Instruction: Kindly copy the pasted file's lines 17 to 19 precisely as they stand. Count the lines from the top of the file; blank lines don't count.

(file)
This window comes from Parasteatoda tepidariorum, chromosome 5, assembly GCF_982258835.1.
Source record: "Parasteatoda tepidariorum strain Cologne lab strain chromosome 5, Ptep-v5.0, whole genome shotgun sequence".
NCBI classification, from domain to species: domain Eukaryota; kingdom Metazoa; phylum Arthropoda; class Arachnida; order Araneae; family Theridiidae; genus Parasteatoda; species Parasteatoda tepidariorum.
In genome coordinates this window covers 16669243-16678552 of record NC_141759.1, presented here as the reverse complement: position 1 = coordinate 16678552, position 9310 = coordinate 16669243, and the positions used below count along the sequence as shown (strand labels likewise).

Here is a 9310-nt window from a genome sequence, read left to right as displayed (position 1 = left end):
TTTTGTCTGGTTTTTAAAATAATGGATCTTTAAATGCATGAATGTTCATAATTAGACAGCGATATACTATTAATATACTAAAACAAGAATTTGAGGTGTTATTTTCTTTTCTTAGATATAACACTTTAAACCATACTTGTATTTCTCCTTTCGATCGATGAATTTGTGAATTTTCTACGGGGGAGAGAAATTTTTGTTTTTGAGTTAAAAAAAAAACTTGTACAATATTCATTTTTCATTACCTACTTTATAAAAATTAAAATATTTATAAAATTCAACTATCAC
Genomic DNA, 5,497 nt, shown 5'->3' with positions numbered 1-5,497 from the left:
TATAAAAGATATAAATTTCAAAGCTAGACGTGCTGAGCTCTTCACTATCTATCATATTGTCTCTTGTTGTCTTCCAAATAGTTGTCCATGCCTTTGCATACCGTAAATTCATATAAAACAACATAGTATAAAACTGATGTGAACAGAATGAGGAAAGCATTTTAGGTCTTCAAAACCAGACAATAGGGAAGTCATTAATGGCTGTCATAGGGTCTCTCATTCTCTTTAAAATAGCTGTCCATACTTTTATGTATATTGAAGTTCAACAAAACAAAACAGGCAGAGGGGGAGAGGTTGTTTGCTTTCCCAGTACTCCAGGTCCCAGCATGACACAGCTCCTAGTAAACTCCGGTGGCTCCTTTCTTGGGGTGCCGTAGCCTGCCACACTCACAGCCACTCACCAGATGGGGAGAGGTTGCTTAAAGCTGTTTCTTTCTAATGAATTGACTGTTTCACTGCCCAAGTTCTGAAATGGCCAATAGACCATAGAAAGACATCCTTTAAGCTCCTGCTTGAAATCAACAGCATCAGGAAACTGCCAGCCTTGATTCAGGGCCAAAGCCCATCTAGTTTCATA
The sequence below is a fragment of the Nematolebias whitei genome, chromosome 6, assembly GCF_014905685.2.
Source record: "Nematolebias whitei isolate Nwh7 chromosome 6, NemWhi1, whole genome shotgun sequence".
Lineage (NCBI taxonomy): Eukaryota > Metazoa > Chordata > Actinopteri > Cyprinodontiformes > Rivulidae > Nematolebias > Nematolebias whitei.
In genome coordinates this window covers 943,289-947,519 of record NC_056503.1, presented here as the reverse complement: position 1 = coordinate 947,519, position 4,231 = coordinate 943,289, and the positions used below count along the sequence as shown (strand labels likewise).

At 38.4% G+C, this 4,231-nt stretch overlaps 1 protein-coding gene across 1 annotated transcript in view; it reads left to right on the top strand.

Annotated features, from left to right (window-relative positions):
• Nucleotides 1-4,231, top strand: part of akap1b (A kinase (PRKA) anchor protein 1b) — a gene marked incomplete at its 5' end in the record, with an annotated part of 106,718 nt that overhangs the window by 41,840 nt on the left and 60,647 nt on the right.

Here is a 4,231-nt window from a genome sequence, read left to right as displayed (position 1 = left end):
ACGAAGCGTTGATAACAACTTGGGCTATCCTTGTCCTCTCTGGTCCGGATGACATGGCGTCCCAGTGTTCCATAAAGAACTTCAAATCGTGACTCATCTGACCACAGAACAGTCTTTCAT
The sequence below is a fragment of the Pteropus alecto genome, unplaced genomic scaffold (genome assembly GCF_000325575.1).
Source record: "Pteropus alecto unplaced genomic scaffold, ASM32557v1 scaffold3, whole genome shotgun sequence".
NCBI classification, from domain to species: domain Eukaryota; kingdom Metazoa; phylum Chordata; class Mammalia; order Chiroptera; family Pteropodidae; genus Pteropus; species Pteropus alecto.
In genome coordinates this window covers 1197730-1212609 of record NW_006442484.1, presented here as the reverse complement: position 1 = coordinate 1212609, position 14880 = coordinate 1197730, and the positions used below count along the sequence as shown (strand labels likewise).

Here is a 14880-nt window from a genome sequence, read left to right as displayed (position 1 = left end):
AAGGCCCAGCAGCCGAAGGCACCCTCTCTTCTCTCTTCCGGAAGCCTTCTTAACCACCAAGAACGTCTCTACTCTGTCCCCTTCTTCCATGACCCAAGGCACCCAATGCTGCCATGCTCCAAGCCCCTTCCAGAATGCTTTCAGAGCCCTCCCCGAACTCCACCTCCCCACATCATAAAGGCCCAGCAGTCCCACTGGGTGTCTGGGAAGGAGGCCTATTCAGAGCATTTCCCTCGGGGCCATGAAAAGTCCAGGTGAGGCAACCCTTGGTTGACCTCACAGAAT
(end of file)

ACGAAGCGTTGATAACAACTTGGGCTATCCTTGTCCTCTCTGGTCCGGATGACATGGCGTCCCAGTGTTCCATAAAGAACTTCAAATCGTGACTCATCTGACCACAGAACAGTCTTTCAT
The sequence below is a fragment of the Pteropus alecto genome, unplaced genomic scaffold (genome assembly GCF_000325575.1).
Source record: "Pteropus alecto unplaced genomic scaffold, ASM32557v1 scaffold3, whole genome shotgun sequence".